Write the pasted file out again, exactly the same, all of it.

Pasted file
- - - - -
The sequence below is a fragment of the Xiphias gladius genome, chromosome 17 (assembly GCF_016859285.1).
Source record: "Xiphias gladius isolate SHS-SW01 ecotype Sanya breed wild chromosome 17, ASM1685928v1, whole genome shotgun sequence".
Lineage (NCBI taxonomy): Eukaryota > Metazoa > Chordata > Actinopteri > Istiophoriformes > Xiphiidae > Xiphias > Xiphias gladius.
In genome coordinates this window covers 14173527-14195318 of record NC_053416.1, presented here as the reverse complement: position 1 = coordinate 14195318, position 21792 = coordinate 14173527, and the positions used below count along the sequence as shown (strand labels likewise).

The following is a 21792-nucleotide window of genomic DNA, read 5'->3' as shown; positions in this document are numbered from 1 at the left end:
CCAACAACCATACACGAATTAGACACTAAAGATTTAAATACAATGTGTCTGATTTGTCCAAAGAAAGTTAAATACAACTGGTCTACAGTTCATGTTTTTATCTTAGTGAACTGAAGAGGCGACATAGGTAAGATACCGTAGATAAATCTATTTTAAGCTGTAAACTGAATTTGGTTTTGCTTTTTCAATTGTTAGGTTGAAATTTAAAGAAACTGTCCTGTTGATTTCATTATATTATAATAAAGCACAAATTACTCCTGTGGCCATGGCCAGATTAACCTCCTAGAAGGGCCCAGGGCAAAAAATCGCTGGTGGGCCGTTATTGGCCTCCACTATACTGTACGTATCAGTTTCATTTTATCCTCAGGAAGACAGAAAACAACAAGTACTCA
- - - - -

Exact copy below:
The sequence below is a fragment of the Xiphias gladius genome, chromosome 17 (assembly GCF_016859285.1).
Source record: "Xiphias gladius isolate SHS-SW01 ecotype Sanya breed wild chromosome 17, ASM1685928v1, whole genome shotgun sequence".
Lineage (NCBI taxonomy): Eukaryota > Metazoa > Chordata > Actinopteri > Istiophoriformes > Xiphiidae > Xiphias > Xiphias gladius.
In genome coordinates this window covers 14173527-14195318 of record NC_053416.1, presented here as the reverse complement: position 1 = coordinate 14195318, position 21792 = coordinate 14173527, and the positions used below count along the sequence as shown (strand labels likewise).

The following is a 21792-nucleotide window of genomic DNA, read 5'->3' as shown; positions in this document are numbered from 1 at the left end:
CCAACAACCATACACGAATTAGACACTAAAGATTTAAATACAATGTGTCTGATTTGTCCAAAGAAAGTTAAATACAACTGGTCTACAGTTCATGTTTTTATCTTAGTGAACTGAAGAGGCGACATAGGTAAGATACCGTAGATAAATCTATTTTAAGCTGTAAACTGAATTTGGTTTTGCTTTTTCAATTGTTAGGTTGAAATTTAAAGAAACTGTCCTGTTGATTTCATTATATTATAATAAAGCACAAATTACTCCTGTGGCCATGGCCAGATTAACCTCCTAGAAGGGCCCAGGGCAAAAAATCGCTGGTGGGCCGTTATTGGCCTCCACTATACTGTACGTATCAGTTTCATTTTATCCTCAGGAAGACAGAAAACAACAAGTACTCA